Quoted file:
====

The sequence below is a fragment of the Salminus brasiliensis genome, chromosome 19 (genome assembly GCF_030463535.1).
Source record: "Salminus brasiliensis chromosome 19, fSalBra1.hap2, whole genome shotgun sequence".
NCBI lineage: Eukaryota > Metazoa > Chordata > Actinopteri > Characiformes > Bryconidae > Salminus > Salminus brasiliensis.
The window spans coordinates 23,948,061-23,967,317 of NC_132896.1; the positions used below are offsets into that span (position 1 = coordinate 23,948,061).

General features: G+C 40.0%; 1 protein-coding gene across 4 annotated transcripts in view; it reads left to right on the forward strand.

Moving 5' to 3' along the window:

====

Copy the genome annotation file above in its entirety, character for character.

The sequence below is a fragment of the Salminus brasiliensis genome, chromosome 19 (genome assembly GCF_030463535.1).
Source record: "Salminus brasiliensis chromosome 19, fSalBra1.hap2, whole genome shotgun sequence".
NCBI lineage: Eukaryota > Metazoa > Chordata > Actinopteri > Characiformes > Bryconidae > Salminus > Salminus brasiliensis.
The window spans coordinates 23,948,061-23,967,317 of NC_132896.1; the positions used below are offsets into that span (position 1 = coordinate 23,948,061).

General features: G+C 40.0%; 1 protein-coding gene across 4 annotated transcripts in view; it reads left to right on the forward strand.

Moving 5' to 3' along the window: